Dog Health and Nutrition For Dummies
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There aren't many food items that some dog lover hasn't popped a pill into to try to get their dog to eat it. Peanut butter and hot dogs have always been popular, but cheese (including canned cheese), liverwurst, and cottage cheese all work well, too. Who knows, maybe your dog will even eat a pill-stuffed olive?

Of course, you don't have to resort to such subterfuge if you don't want to. You can gently pry your dog's jaws apart by applying firm pressure from either side with your hand over the bridge of his nose and thumb and forefinger on either side, and then tuck the pill way, way back, at the base of the tongue. Then, hold your dog's muzzle closed and skyward and then blow into his nose while stroking his throat.

Now you see why most people use hot dogs.

If you're tentative or inexperienced, make medicating a two-person job: one to hold the dog, the other to apply medication. Some other tips include the following:

  • Liquid medication. Ask your veterinarian for some large syringes, with the needles removed. These are marked on the sides to make measuring easy, and they're easier, too, for getting liquid medicine in the right place. Raise your dog's muzzle and lift her lip on one side. Ease the tip of the syringe to the back of the throat and then release the liquid in a slow, steady stream.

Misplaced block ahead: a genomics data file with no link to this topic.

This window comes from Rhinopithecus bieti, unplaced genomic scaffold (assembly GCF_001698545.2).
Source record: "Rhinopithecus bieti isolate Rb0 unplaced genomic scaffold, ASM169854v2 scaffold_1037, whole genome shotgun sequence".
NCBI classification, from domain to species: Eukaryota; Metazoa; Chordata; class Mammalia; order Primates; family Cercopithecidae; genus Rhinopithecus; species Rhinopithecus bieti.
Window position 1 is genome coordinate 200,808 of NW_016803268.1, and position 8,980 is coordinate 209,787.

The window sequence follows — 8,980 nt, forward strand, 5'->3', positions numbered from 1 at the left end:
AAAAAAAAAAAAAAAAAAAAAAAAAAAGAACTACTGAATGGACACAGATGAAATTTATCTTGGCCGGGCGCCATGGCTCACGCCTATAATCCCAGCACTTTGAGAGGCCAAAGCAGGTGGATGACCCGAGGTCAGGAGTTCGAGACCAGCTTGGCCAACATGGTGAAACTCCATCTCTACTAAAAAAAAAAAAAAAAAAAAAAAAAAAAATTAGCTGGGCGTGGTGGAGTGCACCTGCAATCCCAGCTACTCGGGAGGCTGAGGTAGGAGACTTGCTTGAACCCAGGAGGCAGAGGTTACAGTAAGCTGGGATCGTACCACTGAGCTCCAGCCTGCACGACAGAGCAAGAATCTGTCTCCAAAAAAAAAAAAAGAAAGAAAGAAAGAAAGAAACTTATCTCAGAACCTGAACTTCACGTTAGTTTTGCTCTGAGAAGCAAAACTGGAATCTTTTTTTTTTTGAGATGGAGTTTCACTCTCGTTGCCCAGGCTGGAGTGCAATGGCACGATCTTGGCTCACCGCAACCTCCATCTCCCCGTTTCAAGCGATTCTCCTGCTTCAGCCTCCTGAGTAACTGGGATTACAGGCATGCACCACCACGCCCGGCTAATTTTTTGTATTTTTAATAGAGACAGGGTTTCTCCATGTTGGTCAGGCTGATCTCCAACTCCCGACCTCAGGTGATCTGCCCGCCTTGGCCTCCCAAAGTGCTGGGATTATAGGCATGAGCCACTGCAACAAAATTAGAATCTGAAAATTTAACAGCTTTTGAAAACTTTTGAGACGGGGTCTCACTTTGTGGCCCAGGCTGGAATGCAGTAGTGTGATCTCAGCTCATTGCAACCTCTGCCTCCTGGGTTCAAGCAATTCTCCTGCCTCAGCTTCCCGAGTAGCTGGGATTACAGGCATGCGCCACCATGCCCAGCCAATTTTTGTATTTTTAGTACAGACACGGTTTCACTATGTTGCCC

• Ear medication. Lay a large towel across your lap and coax your dog to put her head on top of it with gentle massage and encouragement. Apply ear drops, massaging the base of the ear gently.

  • Eye medication. Have your pet sit between your legs and hold her muzzle up from behind. Gently apply a line of medication from the tube across the length of the eye, being careful not to touch the surface. Try to hit drops squarely in the center. Close the lid for a couple of seconds to let the medication distribute evenly.

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